Urban Worm, established in 2005 and located in a basement in the heart of downtown Boise, feeds food waste to thousands of red wiggler worms, which turn the waste into worm castings that are sold at farmers' markets as organic fertilizer to home gardeners.
The food waste comes from Bittercreek Alehouse, Diablo and Sons, and Red Feather Lounge, three eateries owned by Dave Krick.
The worms, which are housed in two bins that are each eight feet long, four feet wide, and two feet deep, are fed vegetable scraps and other produce waste, as well as spent grains from a pilot beer brewery. They consume the waste and turn it into worm castings.
“We’re farming worms,” Krick says. “It’s like livestock; we’re feeding them food waste and they’re eating it and” turning it into a product.
Over the course of the week, the food waste is collected from the eateries and placed in a giant trash bin. It is then run through a special machine that mulches the food with water to make a type of food waste slushy. The slushy then goes into a dehydrator, which shoots out confetti food particles that are ready to be digested by the worms.
The food is put into the bins, which contain thousands of worms each and are set up as a flow-through system. The worms are fed from the top of the bins and the castings are harvested off the bottom of the bins, which have screens on a roller-blade system that allows the castings to be shaved off before the screens are rolled back into place.
“We just put the food waste right on top and let the worms go to town on it,” says Nick Baltes, one of the restaurants’ senior managers who oversees the worm farm. “Worm casting compost is one of the best you can get out there and it’s highly prized among gardeners.”
As much as 200 pounds a week of worm castings can be produced in the bins, which are kept in the basement below the three eateries, which are located on 8th Street in downtown Boise.
The bins were custom-made and each one is filled with thousands of red wigglers, which are a type of earthworm commonly used in composting. The worms’ only mission in life is to eat and they do that well, Baltes says.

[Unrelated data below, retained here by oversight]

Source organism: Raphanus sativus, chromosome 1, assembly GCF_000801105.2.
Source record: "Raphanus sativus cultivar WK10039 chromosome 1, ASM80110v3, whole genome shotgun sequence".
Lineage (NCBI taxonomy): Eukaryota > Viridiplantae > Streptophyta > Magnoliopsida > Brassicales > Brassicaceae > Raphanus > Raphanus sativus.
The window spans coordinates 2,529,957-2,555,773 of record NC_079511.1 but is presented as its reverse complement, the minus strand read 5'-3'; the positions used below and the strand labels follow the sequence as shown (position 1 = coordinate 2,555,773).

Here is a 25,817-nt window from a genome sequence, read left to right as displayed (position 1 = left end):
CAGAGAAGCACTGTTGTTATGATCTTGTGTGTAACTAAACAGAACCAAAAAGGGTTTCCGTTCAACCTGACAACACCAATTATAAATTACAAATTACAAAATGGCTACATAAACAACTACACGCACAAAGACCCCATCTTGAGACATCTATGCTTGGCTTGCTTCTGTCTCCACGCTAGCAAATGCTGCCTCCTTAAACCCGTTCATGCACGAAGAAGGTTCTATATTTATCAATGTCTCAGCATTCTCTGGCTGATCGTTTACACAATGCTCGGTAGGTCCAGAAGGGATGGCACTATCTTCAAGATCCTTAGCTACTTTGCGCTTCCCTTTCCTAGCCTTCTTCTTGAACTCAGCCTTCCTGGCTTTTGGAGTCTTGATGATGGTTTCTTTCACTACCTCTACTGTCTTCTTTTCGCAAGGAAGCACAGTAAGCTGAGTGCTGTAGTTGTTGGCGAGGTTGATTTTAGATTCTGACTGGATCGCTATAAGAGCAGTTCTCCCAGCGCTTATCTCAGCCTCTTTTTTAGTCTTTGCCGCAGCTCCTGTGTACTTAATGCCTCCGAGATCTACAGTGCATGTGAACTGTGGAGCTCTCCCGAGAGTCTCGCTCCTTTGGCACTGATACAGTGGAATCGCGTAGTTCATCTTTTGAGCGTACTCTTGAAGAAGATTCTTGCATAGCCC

“They’re just eaters,” he says. “They eat and eat and eat and excrete and excrete and excrete. That is literally all that they do.”
Several of the restaurants’ employees over the years have been responsible for maintaining the worm farm and one actually wrote a 70-page manual on how to run the operation.
While the worm castings are sold, the worm farm is not a money-making operation, Krick says. The main goal behind the worm farm is to be ecologically responsible by reducing the amount of food waste heading to the landfill.
“We have joked over the years that we don’t know why we’re doing this,” he says. “We do it because it’s the right thing to do.”
For the amount of work put into the worm farm and the amount of food waste that is saved from going to the landfill, the operation is probably not doing a huge world of good in the grand scheme of things, Krick says.
“But it’s just a good example of what we could do,” he says. “We feel really good about it, our staff feels really good about it, we know that we’re trying to do the right thing and so that keeps us going.”
Before COVID-19 hit, Krick said, the restaurants also hosted tours for local schools and used the worm composting operation as a tool to teach students about soil diversity and the importance of recycling food waste.
He said the restaurants also took the opportunity to feed the kids lunch while teaching them about where their food really comes from “and how we complete that cycle by returning the waste back to the farmer, or gardener.”